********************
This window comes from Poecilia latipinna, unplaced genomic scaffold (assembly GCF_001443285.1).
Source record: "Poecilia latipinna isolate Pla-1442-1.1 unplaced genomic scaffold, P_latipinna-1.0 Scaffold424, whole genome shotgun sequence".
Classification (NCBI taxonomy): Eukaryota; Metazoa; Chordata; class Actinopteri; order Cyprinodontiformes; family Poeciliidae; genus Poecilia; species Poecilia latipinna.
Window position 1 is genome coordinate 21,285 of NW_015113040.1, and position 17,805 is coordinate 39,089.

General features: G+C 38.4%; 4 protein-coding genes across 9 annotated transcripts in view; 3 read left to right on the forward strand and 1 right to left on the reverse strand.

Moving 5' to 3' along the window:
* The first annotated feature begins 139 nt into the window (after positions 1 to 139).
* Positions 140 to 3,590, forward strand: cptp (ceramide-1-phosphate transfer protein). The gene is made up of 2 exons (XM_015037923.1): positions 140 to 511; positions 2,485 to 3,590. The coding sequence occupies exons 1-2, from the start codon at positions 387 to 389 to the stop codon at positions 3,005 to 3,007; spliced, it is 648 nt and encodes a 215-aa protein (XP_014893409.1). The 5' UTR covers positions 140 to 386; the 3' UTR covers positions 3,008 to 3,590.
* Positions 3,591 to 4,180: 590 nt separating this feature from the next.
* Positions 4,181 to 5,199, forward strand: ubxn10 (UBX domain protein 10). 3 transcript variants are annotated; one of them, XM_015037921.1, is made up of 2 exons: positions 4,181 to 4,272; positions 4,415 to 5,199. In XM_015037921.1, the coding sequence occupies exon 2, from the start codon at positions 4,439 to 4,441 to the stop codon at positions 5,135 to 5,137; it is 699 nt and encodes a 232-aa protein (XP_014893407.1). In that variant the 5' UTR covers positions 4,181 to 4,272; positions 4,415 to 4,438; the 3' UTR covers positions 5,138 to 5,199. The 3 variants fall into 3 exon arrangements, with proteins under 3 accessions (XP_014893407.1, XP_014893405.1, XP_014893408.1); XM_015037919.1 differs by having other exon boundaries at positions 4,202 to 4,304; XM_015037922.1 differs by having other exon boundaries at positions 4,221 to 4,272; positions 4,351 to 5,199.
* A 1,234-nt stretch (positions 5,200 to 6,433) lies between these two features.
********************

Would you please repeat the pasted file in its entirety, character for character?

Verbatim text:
This window comes from Poecilia latipinna, unplaced genomic scaffold (assembly GCF_001443285.1).
Source record: "Poecilia latipinna isolate Pla-1442-1.1 unplaced genomic scaffold, P_latipinna-1.0 Scaffold424, whole genome shotgun sequence".
Classification (NCBI taxonomy): Eukaryota; Metazoa; Chordata; class Actinopteri; order Cyprinodontiformes; family Poeciliidae; genus Poecilia; species Poecilia latipinna.
Window position 1 is genome coordinate 21,285 of NW_015113040.1, and position 17,805 is coordinate 39,089.

General features: G+C 38.4%; 4 protein-coding genes across 9 annotated transcripts in view; 3 read left to right on the forward strand and 1 right to left on the reverse strand.

Moving 5' to 3' along the window:
* The first annotated feature begins 139 nt into the window (after positions 1 to 139).
* Positions 140 to 3,590, forward strand: cptp (ceramide-1-phosphate transfer protein). The gene is made up of 2 exons (XM_015037923.1): positions 140 to 511; positions 2,485 to 3,590. The coding sequence occupies exons 1-2, from the start codon at positions 387 to 389 to the stop codon at positions 3,005 to 3,007; spliced, it is 648 nt and encodes a 215-aa protein (XP_014893409.1). The 5' UTR covers positions 140 to 386; the 3' UTR covers positions 3,008 to 3,590.
* Positions 3,591 to 4,180: 590 nt separating this feature from the next.
* Positions 4,181 to 5,199, forward strand: ubxn10 (UBX domain protein 10). 3 transcript variants are annotated; one of them, XM_015037921.1, is made up of 2 exons: positions 4,181 to 4,272; positions 4,415 to 5,199. In XM_015037921.1, the coding sequence occupies exon 2, from the start codon at positions 4,439 to 4,441 to the stop codon at positions 5,135 to 5,137; it is 699 nt and encodes a 232-aa protein (XP_014893407.1). In that variant the 5' UTR covers positions 4,181 to 4,272; positions 4,415 to 4,438; the 3' UTR covers positions 5,138 to 5,199. The 3 variants fall into 3 exon arrangements, with proteins under 3 accessions (XP_014893407.1, XP_014893405.1, XP_014893408.1); XM_015037919.1 differs by having other exon boundaries at positions 4,202 to 4,304; XM_015037922.1 differs by having other exon boundaries at positions 4,221 to 4,272; positions 4,351 to 5,199.
* A 1,234-nt stretch (positions 5,200 to 6,433) lies between these two features.